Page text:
Derbyshire PEEL 2016
How well has the force performed in our other inspections?
In addition to the three core PEEL pillars, HMIC carries out inspections of a wide range of policing activity throughout the year. Some of these are conducted alongside the PEEL inspections (for instance, our 2016 leadership assessment); others are joint inspections.
Findings from these inspections are published separately to the main PEEL reports, but are taken into account when producing the rounded assessment of each force's performance.
Police leadership is crucial in enabling a force to be effective, efficient and legitimate. This inspection focused on how a force understands, develops and displays leadership through its organisational development.
Derbyshire Constabulary has a clear set of leadership principles and expectations, contained in its ‘Just Lead’ pledges, which are aimed at the whole workforce. The force is developing an understanding of leadership capability across its workforce, using a range of techniques. It has conducted a detailed analysis of leadership structures as part of a College of Policing pilot and will be considering the findings in the coming months.
The force has recently introduced a new development programme to identify potential senior leaders, which is perceived as a success by those involved. New sergeants and inspectors are well supported with formal training and external (College of Policing) programmes. Where leadership issues arise, they are dealt with promptly and effectively.
Derbyshire Constabulary looks both externally and within the force itself for good ideas. The force has taken learning from other forces in order to develop its change programme and is working with local universities on a varied range of projects. Staff across the workforce describe a working environment where innovation and suggestions for improvement are encouraged and taken seriously.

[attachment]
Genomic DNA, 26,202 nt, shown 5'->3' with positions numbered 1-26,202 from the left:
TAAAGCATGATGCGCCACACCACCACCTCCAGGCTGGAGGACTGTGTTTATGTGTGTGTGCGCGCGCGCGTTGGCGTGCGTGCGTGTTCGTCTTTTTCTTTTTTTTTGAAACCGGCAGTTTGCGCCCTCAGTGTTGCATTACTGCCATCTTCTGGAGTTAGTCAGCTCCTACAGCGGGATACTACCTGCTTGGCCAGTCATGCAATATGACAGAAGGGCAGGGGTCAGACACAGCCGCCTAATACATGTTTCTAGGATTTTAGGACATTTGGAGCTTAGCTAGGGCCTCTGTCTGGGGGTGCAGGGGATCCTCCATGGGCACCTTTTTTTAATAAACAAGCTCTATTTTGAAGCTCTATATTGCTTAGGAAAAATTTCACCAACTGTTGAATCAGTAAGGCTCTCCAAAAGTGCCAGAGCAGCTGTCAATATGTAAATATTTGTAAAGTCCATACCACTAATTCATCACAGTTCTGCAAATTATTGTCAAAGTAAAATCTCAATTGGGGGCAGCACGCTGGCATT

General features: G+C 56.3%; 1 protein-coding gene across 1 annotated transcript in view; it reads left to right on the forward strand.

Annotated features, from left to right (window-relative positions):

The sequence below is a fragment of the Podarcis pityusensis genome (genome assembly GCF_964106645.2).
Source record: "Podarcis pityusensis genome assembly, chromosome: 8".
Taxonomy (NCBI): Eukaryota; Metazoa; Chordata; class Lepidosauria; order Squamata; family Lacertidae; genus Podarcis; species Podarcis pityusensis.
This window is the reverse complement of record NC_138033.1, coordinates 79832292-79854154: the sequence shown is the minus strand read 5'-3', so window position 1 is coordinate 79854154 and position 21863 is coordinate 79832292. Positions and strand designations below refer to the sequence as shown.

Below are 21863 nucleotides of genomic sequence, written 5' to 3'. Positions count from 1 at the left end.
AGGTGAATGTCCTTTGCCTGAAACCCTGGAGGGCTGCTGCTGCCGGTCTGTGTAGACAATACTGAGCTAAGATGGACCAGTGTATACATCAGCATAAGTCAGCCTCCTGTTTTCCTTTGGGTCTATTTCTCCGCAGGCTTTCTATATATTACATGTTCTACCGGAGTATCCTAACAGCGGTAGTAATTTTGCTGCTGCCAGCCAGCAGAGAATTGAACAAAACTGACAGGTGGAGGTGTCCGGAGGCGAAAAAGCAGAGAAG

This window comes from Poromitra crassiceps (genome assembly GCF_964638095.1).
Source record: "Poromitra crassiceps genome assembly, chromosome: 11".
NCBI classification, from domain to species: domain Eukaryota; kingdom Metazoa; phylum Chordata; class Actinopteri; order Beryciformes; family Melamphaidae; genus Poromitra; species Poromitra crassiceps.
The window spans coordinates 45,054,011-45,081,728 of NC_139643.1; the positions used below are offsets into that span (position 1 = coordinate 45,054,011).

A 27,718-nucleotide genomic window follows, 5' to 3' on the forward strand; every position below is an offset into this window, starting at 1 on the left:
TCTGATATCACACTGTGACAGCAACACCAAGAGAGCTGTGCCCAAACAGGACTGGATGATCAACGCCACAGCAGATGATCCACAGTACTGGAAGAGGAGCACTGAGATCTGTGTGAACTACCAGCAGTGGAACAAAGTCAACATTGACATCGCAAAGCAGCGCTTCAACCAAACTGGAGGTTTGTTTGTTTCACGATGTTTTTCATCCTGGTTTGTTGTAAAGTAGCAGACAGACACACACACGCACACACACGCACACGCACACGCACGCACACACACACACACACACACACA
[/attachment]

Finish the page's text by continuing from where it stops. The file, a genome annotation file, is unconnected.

The force recognises the value of diverse leadership teams, although, like many forces, it has focused on protected characteristics such as race, gender and sexuality, rather than a wider understanding of diversity that includes personal background, skills or experience.
How well does the force understand leadership?
A good understanding of leadership capabilities and expectations is critical to the effective functioning of forces. How forces engage with their workforces when setting leadership expectations is vital in ensuring that police staff and officers feel enabled to lead in an ethical way and to challenge the expectations appropriately.
Forces’ understanding should also extend to their leadership strengths and weaknesses across every rank and grade. This includes an understanding of leadership styles and personality types of individuals, and how they affect wider team dynamics. Forces should be able to take this knowledge and use it to adapt quickly to identify any gaps or issues in leadership.